Our colleagues Mark D. Cyrus, John J. Bolton, Brett M. Macey from DAFF and UCT, South Africa, have published a new article in the journal Aquaculture Nutrition:
The use of stable isotope ratios δ13C and δ15N to track the incorporation of Ulva and other important dietary ingredients into the gonads of the sea urchin Tripneustes gratilla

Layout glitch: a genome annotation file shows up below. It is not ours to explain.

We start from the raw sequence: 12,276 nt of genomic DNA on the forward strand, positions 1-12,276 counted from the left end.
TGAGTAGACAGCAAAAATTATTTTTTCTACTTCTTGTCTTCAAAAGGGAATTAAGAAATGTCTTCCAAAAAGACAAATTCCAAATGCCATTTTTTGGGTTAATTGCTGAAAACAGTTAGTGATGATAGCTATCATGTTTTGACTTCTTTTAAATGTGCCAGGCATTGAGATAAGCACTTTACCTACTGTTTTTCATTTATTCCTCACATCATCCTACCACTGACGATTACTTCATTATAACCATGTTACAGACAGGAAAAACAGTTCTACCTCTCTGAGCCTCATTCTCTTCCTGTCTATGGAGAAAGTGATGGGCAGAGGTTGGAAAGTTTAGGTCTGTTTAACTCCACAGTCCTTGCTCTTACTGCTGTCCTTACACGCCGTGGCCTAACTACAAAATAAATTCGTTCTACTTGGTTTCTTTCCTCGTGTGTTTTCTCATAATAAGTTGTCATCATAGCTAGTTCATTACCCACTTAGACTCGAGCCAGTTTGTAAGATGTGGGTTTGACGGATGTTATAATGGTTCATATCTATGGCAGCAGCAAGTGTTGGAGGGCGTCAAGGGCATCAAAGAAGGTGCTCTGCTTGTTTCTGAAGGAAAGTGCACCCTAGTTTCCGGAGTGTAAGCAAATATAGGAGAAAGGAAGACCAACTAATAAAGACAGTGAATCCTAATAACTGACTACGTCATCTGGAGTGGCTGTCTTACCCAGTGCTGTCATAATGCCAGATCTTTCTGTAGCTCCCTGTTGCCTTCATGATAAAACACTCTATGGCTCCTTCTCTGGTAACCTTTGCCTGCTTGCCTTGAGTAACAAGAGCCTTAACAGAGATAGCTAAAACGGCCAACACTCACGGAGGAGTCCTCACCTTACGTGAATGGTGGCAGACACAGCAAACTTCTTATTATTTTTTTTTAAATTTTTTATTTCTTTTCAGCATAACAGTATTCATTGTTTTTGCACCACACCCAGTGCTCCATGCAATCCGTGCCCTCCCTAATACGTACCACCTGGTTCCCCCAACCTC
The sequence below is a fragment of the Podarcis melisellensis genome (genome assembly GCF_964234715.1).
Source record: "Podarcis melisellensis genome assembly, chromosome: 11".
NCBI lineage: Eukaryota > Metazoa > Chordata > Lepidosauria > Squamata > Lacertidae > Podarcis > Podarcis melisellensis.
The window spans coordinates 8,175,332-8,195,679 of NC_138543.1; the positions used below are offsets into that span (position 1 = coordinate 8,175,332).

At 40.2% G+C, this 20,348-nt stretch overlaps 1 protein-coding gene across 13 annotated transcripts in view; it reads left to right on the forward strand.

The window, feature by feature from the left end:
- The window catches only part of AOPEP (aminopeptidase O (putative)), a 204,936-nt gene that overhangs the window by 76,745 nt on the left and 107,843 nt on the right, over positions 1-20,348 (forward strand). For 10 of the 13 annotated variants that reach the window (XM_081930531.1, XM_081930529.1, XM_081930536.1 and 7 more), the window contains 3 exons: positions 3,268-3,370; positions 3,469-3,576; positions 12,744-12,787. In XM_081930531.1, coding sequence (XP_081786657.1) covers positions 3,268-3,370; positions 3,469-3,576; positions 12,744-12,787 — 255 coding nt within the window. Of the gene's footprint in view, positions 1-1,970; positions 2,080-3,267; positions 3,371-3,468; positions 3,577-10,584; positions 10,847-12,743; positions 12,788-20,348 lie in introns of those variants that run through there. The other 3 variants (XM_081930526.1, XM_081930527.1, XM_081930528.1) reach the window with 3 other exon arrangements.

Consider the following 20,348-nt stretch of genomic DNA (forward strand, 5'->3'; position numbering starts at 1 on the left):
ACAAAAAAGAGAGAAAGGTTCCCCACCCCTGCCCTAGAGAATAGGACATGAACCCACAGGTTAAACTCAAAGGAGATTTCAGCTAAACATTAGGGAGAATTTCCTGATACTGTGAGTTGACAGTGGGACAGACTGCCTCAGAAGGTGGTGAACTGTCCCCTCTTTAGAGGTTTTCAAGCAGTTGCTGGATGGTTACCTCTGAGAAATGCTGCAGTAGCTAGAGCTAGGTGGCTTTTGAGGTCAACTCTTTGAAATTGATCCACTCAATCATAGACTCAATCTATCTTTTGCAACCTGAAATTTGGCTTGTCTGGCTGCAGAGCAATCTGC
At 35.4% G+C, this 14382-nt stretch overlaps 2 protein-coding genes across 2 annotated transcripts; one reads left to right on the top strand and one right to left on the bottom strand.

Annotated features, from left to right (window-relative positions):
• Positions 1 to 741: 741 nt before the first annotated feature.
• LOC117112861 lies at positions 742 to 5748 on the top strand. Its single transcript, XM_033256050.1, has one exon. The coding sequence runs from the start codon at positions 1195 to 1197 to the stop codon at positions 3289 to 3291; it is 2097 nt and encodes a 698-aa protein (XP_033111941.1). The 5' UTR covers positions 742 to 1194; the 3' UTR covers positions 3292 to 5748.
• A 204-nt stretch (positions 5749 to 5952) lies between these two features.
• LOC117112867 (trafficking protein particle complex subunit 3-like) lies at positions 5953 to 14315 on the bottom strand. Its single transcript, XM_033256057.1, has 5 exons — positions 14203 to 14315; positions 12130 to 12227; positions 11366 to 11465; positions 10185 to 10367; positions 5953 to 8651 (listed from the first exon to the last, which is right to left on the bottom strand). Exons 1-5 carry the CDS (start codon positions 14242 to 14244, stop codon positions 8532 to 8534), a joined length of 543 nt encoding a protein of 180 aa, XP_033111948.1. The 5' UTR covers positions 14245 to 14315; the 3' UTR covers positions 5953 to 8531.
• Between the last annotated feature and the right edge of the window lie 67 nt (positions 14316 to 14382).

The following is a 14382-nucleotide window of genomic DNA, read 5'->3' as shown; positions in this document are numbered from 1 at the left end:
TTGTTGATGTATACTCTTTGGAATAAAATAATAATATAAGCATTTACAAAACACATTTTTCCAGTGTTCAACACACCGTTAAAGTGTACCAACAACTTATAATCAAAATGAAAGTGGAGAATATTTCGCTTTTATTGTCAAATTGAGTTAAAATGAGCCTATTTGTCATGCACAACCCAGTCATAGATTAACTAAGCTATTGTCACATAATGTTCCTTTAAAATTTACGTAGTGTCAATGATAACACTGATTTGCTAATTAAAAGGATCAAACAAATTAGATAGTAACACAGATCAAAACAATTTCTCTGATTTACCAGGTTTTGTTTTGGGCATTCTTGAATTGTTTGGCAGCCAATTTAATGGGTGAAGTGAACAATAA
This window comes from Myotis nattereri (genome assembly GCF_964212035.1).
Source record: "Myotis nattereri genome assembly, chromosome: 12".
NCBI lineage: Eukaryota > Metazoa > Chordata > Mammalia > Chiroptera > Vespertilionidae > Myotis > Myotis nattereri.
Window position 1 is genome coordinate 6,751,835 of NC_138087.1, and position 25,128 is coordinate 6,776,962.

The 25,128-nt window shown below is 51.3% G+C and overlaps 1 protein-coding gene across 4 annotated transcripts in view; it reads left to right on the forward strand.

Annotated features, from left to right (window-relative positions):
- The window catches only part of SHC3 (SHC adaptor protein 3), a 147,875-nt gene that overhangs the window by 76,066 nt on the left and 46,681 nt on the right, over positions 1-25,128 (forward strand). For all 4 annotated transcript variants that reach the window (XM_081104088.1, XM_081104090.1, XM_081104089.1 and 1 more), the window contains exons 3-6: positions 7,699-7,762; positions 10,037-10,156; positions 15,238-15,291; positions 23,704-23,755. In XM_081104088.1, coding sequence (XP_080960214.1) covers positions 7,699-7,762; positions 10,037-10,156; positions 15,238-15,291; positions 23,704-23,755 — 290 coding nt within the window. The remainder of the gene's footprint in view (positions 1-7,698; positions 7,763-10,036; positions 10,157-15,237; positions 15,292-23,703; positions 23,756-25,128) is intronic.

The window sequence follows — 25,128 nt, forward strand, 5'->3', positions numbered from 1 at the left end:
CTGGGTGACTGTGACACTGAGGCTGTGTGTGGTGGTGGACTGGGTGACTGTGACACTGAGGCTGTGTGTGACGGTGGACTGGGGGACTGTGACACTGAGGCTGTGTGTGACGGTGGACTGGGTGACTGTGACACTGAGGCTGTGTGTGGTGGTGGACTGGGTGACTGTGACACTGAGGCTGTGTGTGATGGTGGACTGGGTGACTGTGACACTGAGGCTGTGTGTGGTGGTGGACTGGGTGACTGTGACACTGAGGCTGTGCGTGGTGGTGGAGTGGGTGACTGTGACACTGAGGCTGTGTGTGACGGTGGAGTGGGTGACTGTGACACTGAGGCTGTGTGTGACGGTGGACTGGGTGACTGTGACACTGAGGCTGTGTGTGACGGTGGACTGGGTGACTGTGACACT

In this study, we demonstrate how stable carbon (C) and nitrogen (N) isotope analysis can be used to estimate the allocation of specific dietary ingredients, incorporated into four artificially formulated feeds supplemented with varying amounts of dried seaweed Ulva armoricana (0, 50, 150 and 200 g/kg), to the production of gonads by Tripneustes gratilla over a 20-week growth trial. Results indicate that U. armoricana is an important dietary ingredient for gonad production, accounting for an average of 37.33 ± 1.03% of the isotopic signal recorded for gonads at the end of the growth trial. This is significantly more than fish meal and soya, which only contributed an average of 11.40 ± 1.81 and 3.80 ± 0.09%, respectively, of the isotopic signal of the gonads. Maize and wheat each account for almost 25% of all the dietary ingredients used to formulate the feeds, but their relative contribution to gonad production only averaged 8.55 ± 0.58 and 3.80 ± 0.05%, respectively, among the diets. This indicates that, at least for gonad development, these ingredients may not be required at such high levels. These findings support previous data on the importance of Ulva in abalone and urchin diets, and demonstrate the value of stable isotope analysis for assessing the contribution of specific dietary ingredients in new feed formulations, particularly where growth of specific tissues is being investigated.